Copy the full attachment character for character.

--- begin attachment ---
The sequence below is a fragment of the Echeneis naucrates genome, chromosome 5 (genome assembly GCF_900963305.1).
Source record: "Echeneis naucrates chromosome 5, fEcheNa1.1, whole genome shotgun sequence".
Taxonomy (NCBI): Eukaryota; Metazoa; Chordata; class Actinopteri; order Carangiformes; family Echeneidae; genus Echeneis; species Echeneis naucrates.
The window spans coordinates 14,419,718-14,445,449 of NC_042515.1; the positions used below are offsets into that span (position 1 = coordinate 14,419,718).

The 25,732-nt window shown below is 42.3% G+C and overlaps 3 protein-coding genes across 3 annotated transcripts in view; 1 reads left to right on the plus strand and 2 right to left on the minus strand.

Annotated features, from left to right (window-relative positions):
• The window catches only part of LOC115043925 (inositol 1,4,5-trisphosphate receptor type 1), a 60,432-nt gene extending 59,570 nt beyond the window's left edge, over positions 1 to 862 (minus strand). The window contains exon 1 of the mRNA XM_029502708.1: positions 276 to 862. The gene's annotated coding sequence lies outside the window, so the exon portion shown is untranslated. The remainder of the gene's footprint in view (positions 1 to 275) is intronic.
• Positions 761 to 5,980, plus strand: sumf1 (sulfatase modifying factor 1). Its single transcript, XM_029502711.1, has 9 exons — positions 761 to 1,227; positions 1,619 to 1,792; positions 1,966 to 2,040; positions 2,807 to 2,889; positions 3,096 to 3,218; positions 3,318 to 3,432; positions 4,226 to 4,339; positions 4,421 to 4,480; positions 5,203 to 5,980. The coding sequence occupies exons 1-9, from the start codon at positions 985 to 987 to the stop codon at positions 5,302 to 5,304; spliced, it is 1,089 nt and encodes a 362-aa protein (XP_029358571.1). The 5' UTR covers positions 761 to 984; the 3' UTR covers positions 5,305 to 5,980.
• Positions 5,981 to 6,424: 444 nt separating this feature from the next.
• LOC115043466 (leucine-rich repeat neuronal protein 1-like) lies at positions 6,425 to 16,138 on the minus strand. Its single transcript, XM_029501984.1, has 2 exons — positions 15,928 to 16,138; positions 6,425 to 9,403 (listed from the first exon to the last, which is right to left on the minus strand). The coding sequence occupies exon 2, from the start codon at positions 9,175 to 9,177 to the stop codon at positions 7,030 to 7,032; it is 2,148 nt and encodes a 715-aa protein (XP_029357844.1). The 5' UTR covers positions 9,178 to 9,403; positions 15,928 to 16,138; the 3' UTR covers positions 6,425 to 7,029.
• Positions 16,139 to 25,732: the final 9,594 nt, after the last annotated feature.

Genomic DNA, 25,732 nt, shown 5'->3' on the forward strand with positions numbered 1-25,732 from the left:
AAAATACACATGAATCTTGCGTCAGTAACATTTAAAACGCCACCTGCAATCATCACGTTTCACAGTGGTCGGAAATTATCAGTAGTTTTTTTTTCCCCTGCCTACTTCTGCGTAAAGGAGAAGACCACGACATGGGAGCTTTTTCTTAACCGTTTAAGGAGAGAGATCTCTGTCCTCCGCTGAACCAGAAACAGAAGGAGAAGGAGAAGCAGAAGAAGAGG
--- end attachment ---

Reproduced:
The sequence below is a fragment of the Echeneis naucrates genome, chromosome 5 (genome assembly GCF_900963305.1).
Source record: "Echeneis naucrates chromosome 5, fEcheNa1.1, whole genome shotgun sequence".
Taxonomy (NCBI): Eukaryota; Metazoa; Chordata; class Actinopteri; order Carangiformes; family Echeneidae; genus Echeneis; species Echeneis naucrates.
The window spans coordinates 14,419,718-14,445,449 of NC_042515.1; the positions used below are offsets into that span (position 1 = coordinate 14,419,718).

The 25,732-nt window shown below is 42.3% G+C and overlaps 3 protein-coding genes across 3 annotated transcripts in view; 1 reads left to right on the plus strand and 2 right to left on the minus strand.

Annotated features, from left to right (window-relative positions):
• The window catches only part of LOC115043925 (inositol 1,4,5-trisphosphate receptor type 1), a 60,432-nt gene extending 59,570 nt beyond the window's left edge, over positions 1 to 862 (minus strand). The window contains exon 1 of the mRNA XM_029502708.1: positions 276 to 862. The gene's annotated coding sequence lies outside the window, so the exon portion shown is untranslated. The remainder of the gene's footprint in view (positions 1 to 275) is intronic.
• Positions 761 to 5,980, plus strand: sumf1 (sulfatase modifying factor 1). Its single transcript, XM_029502711.1, has 9 exons — positions 761 to 1,227; positions 1,619 to 1,792; positions 1,966 to 2,040; positions 2,807 to 2,889; positions 3,096 to 3,218; positions 3,318 to 3,432; positions 4,226 to 4,339; positions 4,421 to 4,480; positions 5,203 to 5,980. The coding sequence occupies exons 1-9, from the start codon at positions 985 to 987 to the stop codon at positions 5,302 to 5,304; spliced, it is 1,089 nt and encodes a 362-aa protein (XP_029358571.1). The 5' UTR covers positions 761 to 984; the 3' UTR covers positions 5,305 to 5,980.
• Positions 5,981 to 6,424: 444 nt separating this feature from the next.
• LOC115043466 (leucine-rich repeat neuronal protein 1-like) lies at positions 6,425 to 16,138 on the minus strand. Its single transcript, XM_029501984.1, has 2 exons — positions 15,928 to 16,138; positions 6,425 to 9,403 (listed from the first exon to the last, which is right to left on the minus strand). The coding sequence occupies exon 2, from the start codon at positions 9,175 to 9,177 to the stop codon at positions 7,030 to 7,032; it is 2,148 nt and encodes a 715-aa protein (XP_029357844.1). The 5' UTR covers positions 9,178 to 9,403; positions 15,928 to 16,138; the 3' UTR covers positions 6,425 to 7,029.
• Positions 16,139 to 25,732: the final 9,594 nt, after the last annotated feature.

Genomic DNA, 25,732 nt, shown 5'->3' on the forward strand with positions numbered 1-25,732 from the left:
AAAATACACATGAATCTTGCGTCAGTAACATTTAAAACGCCACCTGCAATCATCACGTTTCACAGTGGTCGGAAATTATCAGTAGTTTTTTTTTCCCCTGCCTACTTCTGCGTAAAGGAGAAGACCACGACATGGGAGCTTTTTCTTAACCGTTTAAGGAGAGAGATCTCTGTCCTCCGCTGAACCAGAAACAGAAGGAGAAGGAGAAGCAGAAGAAGAGG